Active Server Corner
Quick Site Search
What's Inside
Home
Activity
Books
Excerpts
In-Depth
CodeLibrary
Columns
ActiveTalk
COMSutra
Cornered!
My 3 Cents
Square ONE
Downloads
Events
FAQ's
Jobs
Search
Tools
Product Reviews
Tutorials
Site Info
About Us
Advertising Info
Contact Us
Privacy Policy
Terms of Use
Write for Us
  <% Tutorials %>  

How to set up IIS to use a domain user for the anonymous web user

By Colin Young

When creating a complex ASP application it is often necessary to communicate with other servers on your network for services such as file storage or databases. This leads to 2 major sources of initial errors, both of which may be attributed to permission problems.

The first type of error manifests itself when you attempt to access files in a shared directory on another machine. Fortunately this error is easy to spot since it actually reports itself as permission denied. The other type of error occurs when you attempt to connect to a database on another machine. This problem will become apparent when you first attempt to connect to your database from an ASP page and, after waiting an inordinately long time for any sort of response, you will be given the rather helpful default ODBC error that some CreateFile function failed.

Luckily for us the solution is simple. Before proceeding to the solution, however, it is helpful to understand what is happening in the background.

The default installation for IIS creates a local user account to be used as the security context for the web server. This user is local to the machine that is running the web server software, and will not be recognized on the network. The obvious solution is to make the machines you are attempting to communicate with recognize the web server’s user. By default, this user is called IUSR_MACHINENAME (where MACHINENAME is replaced with the actual name of the machine the server is running on as it is referred to on the network).

During setup, a random password is created for this user. One solution is to recreate the user on all the machines that the web server will need to communicate with. This approach requires you to change the default password in two places (the web server and in the User Manager for Domains utility for the local "ghost" domain). You will then need to add the user to the other servers (again in the User Manager for Domains on each machine, only in the local domain). This method is the most secure but requires the most administration if you need to change passwords.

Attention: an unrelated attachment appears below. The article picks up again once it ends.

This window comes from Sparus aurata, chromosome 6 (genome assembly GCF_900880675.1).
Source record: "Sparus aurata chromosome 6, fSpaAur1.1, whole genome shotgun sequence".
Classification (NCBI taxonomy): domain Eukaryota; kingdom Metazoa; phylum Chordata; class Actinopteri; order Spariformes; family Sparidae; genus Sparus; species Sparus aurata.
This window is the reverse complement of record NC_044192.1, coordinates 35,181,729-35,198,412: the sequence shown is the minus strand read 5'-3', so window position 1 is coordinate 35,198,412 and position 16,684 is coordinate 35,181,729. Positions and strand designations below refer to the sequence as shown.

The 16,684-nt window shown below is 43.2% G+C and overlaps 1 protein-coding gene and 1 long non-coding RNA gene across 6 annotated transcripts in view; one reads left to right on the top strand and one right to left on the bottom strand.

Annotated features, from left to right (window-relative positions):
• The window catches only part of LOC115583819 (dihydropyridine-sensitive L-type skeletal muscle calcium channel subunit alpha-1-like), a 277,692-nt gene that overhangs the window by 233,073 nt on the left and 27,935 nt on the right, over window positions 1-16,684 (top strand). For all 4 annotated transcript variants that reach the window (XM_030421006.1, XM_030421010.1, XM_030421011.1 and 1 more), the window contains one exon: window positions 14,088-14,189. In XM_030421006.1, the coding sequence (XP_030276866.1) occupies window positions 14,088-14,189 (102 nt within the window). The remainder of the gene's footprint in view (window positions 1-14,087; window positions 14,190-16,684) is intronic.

An easier method is to simply create a domain user and tell the web server to act as that user, therefore taking advantage of the integrated domain-based security in NT. There are a couple of things to make sure of though. So, here's how to set up IIS to use a domain user for the anonymous web user.

  • Add IUSR_MACHINE (replace MACHINE with the name of the web machine) to the domain.

  • Grant log on locally to IUSR_MACHINE (not done automatically)

  • Add DOMAIN\IUSR_MACHINE (replace DOMAIN with the NT domain the user belongs to, e.g. CEOGROUP.COM) to the anonymous user in Internet Service Manager. Put in the password you assigned to the user.

  • Turn off NT challenge/response. That will enable us to detect potential problems by not having our local domain users automatically authenticated via the NT methods.

  • Grant read privileges to IUSR_MACHINE on the root web directory and all subdirectories (and any virtual roots on virtual servers if they are not under the main root).

  • Test.

When choosing the anonymous user, use a name that is not likely to be guessed, and a password that will be difficult to guess. If you follow standard security measures for passwords and login names you should be safe. Also, restricting the anonymous web server to allow access to only what is absolutely necessary is a very good idea.

There is one more warning - if you use FrontPage to manage your webs, do not attempt to adjust permissions or virtual directories manually using IIS. Microsoft’s position is that you should use either FrontPage or IIS to manage your virtual directories. Using both will lead to bizarre behavior that can be very difficult to track down, but that’s another story...

About Colin Young
Colin studied Mechanical Engineering and actually got his degree! Now he is putting it to good use writing database programs for the internet. Started in unix Oracle, switched to NT and SQL Server and never looked back. Currently working for The CEO Group Inc. No personal web page yet. Maybe someday if he ever gets time or find something that needs to be shared with the world. Hobbies include turning his office into a jungle (the real type with plants, he's not referring to the mess of papers covering his desk).

Rate this article
Help us present better articles by rating this article. Thanks !

Very Useful
Useful
Somewhat Useful
No use

SPONSORS

Wrox Press



BOOKS OF INTEREST







Copyright 1997-2000 Active Server Corner. All rights reserved.

Sponsored by Coastline Web Hosting in Santa Barbara, California